Friday, June 3, 2011

Weekly Dose of Prog: The Devin Townsend Project - Deconstruction/Ghost

A couple of months ago I featured The Devin Townsend Project's latest (at the time) releases, Ki and Addicted, with an article, now I continue (and finish) the cycle, with the upcoming pair of releases from the madman that is Devin Townsend, with Deconstruction and Ghost. The first two releases were a clever mix of ambient and heavy/extreme metal, with Ki being more on the ambient side of things while Addicted brought elements of industrial music. That first pair was plenty for any other band, but Townsend seems fixated on going above and beyond (Deconstruction and Ghost haven't even been released yet and he's already announced the name of his next record). I'm covering them as a pair because they are being released in that fashion; while they aren't directly linked, the project seems to follow a sweeping style-arc which flows together rather well. If he (Townsend) had released all four at one I'd probably put the entire project into a 'Weekly Dose of Prog.'

While Ki and Addicted seemed more stylistically split, Deconstruction is a more even mix of the metal and ambient music that The Devin Townsend Project is known for. It's also far more eclectic, with the album opening with "Praise The Lowered," a very ambient song, then "Stand," a ten-minute progressive song, light on the ambient but heavy in pretty much everything else, followed immediately by "Juular" which sounds something more like Strapping Young Lad (Townsend's previous band/project) would release, coming across borderline thrash/NWOAHM with bits of lighter vocals (but still heavy instruments, especially the percussion) thrown here or there for effect. Although it sounds weird, it actually works really great, bringing Deconstruction a much more memorable feel then the previous pair of releases. My one complaint of the album, however, are the longer tracks. It seems that the songs that cross the ten-minute marker just can't pull it together well enough to warrant that amount of time. "Planet of The Apes," "The Mighty Masturbator," and  "Deconstruction" are the main examples of this ("Stand" keeps it together pretty well, plus it's just under ten), with certain parts that work very well - namely the beginnings - but they just lose focus, or change styles too much, or have to much out there stuff (spoken word and whatnot - "Deconstruction" anyone?) to be as enjoyable as the rest of the album. Other then that, the album is almost priceless.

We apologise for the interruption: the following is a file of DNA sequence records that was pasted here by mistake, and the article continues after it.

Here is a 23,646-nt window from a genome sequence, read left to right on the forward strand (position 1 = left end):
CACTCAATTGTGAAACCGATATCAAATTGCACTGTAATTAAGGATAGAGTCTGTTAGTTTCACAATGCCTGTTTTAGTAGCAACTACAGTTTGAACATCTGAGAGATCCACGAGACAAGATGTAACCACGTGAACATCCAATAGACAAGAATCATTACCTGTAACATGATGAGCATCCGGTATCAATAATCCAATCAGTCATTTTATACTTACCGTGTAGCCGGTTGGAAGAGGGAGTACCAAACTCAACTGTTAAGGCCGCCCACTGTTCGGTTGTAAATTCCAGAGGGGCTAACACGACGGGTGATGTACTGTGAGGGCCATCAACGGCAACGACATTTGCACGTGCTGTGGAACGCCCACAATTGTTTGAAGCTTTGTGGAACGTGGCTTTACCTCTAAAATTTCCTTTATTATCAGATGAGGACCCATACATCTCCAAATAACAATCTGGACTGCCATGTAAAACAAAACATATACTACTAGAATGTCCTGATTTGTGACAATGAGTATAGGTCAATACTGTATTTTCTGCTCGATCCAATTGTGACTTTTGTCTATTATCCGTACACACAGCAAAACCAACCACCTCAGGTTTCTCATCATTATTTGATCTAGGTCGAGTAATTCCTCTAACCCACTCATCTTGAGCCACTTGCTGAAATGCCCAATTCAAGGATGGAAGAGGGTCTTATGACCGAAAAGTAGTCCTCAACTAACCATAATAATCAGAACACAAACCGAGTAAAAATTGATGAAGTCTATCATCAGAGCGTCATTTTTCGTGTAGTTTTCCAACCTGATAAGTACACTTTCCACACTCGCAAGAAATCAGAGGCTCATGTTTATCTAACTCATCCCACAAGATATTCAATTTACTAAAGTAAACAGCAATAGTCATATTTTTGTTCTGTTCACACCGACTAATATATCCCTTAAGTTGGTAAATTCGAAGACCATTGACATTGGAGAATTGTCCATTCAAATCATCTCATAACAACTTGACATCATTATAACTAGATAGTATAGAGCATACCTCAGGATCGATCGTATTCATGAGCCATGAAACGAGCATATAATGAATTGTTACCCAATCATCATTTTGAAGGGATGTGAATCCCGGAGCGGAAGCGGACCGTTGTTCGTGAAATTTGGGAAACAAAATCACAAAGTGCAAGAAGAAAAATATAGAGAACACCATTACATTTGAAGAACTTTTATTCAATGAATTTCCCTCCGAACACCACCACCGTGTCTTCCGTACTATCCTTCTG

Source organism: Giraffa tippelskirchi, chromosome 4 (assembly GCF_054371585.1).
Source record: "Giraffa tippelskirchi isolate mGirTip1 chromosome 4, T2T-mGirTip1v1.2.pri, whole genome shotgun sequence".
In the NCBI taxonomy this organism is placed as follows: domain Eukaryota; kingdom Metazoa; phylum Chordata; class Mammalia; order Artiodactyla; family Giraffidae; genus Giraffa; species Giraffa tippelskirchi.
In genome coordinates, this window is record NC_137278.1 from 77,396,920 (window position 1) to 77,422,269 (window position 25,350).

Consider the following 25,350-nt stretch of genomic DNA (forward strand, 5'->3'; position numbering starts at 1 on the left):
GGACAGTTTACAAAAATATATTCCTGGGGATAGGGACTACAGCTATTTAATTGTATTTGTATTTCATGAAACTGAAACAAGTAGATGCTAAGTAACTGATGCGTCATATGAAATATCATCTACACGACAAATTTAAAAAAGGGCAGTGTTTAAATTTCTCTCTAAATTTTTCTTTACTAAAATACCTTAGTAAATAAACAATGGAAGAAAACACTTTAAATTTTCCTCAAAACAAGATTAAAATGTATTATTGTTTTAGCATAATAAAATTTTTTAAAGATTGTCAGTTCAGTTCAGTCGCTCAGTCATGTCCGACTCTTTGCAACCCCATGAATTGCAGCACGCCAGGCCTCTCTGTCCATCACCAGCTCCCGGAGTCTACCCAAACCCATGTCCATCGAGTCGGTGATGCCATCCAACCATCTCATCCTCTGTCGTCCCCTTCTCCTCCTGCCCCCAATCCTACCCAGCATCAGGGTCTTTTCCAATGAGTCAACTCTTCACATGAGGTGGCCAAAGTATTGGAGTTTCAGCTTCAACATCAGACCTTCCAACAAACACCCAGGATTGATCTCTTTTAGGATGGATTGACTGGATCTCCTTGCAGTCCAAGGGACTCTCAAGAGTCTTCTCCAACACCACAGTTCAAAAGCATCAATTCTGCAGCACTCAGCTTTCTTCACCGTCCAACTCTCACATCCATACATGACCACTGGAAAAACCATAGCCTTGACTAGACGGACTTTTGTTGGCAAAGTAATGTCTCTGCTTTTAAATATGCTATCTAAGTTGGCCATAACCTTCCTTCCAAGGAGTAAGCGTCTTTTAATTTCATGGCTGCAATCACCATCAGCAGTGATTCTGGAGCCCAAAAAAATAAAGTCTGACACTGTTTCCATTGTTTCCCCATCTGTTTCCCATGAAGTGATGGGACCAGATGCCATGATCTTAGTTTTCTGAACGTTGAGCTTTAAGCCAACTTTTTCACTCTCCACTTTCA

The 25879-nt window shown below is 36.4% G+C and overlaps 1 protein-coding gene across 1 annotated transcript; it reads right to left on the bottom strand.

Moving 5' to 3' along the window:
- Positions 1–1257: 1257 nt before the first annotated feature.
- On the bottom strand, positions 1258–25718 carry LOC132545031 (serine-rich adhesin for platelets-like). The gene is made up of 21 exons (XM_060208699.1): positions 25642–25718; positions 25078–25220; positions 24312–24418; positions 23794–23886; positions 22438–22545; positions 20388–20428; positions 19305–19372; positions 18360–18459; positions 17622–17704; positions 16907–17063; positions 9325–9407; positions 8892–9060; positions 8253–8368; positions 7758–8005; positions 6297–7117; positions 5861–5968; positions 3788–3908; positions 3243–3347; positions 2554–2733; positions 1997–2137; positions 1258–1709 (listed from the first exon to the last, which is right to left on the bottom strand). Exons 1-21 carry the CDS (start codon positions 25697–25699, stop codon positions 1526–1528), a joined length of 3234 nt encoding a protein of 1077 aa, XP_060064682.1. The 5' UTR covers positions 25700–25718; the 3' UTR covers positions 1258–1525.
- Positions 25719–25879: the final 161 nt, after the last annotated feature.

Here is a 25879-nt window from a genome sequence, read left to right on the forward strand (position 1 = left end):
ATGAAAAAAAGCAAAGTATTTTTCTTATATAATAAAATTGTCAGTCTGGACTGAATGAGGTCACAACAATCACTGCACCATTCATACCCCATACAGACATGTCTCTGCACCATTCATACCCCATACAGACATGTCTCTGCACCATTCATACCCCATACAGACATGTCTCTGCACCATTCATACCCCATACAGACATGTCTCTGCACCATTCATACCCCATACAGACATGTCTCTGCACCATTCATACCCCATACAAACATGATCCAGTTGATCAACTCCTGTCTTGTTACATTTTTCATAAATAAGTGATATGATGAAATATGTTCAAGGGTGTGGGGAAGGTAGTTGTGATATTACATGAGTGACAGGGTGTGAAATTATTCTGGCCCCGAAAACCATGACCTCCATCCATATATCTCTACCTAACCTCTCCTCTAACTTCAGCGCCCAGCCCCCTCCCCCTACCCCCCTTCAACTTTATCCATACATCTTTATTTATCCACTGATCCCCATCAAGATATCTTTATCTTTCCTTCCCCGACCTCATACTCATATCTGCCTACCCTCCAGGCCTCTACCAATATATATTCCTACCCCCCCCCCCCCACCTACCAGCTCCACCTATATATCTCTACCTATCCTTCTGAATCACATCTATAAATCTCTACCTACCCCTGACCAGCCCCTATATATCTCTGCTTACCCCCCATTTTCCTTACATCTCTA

Where Deconstruction was all fire and fury, Ghost is a return of the ambient style of The Devin Townsend Project, with almost none of the previous aggression making the jump across discs. Because of this drastic shift of style and vision it is very difficult for me to review this album. I don't listen to much 'light' music, nor anything ambient, so I have nothing to really go off of, nothing to base my views from. The music here is plenty enjoyable, but there is nothing that I see that differentiates a good song from a bad one. They all sound pretty much the same to me overall. I kept expecting the songs and/or album to take a drastic shift into the metal category (as nothing on Ghost I would call metal per se), but it never came. It was just another ambient song after song, again not a true complaint, but I just don't know what to do with this release. If I rate one song high, I fell I'd have to rank them all likewise, there just isn't enough to go off, for someone like me - with my musical history - to fully formulate a view. While Ki and Addicted had a bit of a difference of style, that was nothing when compared to Deconstruction and Ghost, no two albums could be further apart. Again not a bad thing, just very, very surprising, given what I know and my history with Devin Townsend.

All in all I prefer the heavier feel of Deconstruction over the rest of The Devin Townsend Project's releases. While most of them hold some type of metal within their covers, Deconstruction is by far the fattest, gorged on the blast beats of a few of the tracks. Ghost is just too far away from the rest of the releases for me to really take seriously - although it does live up to its name rather well - at least from a metal standpoint.

The project as a whole has been very interesting, four albums crossing over a dozen genres and styles, all under the same moniker; very interesting. I gave Ki and Addicted another spin in preparation for Deconstruction and Ghost, and I feel that doing the same for all four in a month or two would be very beneficial. These releases just cement the notion that I really, really need to hear more from Devin Townsend, his various persona, projects, and Strapping Young Lad. The man is either a genius or insane, or somewhere treading back and forth over that line.

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